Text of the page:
Secret Service slammed for pulling guards from White House
Government investigators say the Secret Service pulled agents from their posts near the White House in 2011 and sent them to the home of agency employee over a fight with a neighbor, The Washington Post reported.
The latest revelation comes from a report by the inspector general of the Department of Homeland Security, and is the latest embarrassment for the agency responsible for guarding the president and his family.
“These agents, who were there to protect the president and the White House, were improperly diverted for an impermissible purpose. This constituted a lapse in judgment,” Inspector General John Roth said in a statement.
Scandals stacked on top of scandals, & complete lack of leadership over Syria, Iran, Ukraine, IRS, CDC, Ebola, Secret Service, border crisis
— t (@xb7) October 16, 2014
The seven-page report said the incident began when a secret service employee told her supervisor about an altercation with a neighbor that resulted in her father being assaulted and losing several teeth.
A now-retired deputy director, Keith Prewitt, thought the agency should help. A.T. Smith, the assistant director for investigations – and now deputy director – ordered security checks at the worker’s home in Maryland, a 50-minute drive from the White House without traffic.
The inspector general found no legal or procedural justification for such behavior, and said the Secret Service should have let local police handle the dispute.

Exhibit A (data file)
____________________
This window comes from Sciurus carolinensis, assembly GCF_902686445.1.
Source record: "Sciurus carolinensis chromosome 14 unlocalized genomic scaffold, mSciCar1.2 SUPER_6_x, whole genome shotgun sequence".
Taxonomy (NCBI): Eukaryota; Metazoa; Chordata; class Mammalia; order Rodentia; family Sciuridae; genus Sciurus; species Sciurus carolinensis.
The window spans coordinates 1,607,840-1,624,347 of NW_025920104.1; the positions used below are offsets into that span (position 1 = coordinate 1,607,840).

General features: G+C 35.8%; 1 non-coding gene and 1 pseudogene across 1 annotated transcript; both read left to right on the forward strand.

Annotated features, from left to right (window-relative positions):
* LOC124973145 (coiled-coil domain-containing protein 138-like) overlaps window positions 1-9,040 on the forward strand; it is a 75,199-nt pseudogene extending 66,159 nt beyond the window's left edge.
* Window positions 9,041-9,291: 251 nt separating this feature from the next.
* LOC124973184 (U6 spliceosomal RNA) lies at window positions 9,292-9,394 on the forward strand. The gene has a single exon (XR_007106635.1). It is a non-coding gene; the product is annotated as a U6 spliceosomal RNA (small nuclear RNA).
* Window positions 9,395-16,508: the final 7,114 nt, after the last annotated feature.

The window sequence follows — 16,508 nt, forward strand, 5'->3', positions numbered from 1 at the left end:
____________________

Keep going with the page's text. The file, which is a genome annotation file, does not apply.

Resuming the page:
The report comes on the heels of the resignation of agency director Julia Pierson, which followed a series of scandals.
Pierson resigned shortly after a congressional hearing into recent Secret Service failures. Lawmakers were able to point to a laundry list of misdeeds and lapses: wannabe reality TV stars crashing a White House state dinner, the Colombia prostitution scandal, excessive drinking by agents in the Netherlands, and vagueness about a man who shot at the White House in 2011.
On Wednesday evening, there was another fence-jumping incident at the White House, the third since September when two security breaches sparked nationwide scrutiny of the Secret Service.
Pierson was originally appointed to her position to try and clean up the Secret Service’s reputation. Pierson has been replaced by Joseph Clancy, an agency veteran who had retired.
Reminder: Secret Service agents fired over prostitution scandal receive $2.1 million pensions http://t.co/aDBBbrR2JY
— F. Bill McMorris (@FBillMcMorris) October 9, 2014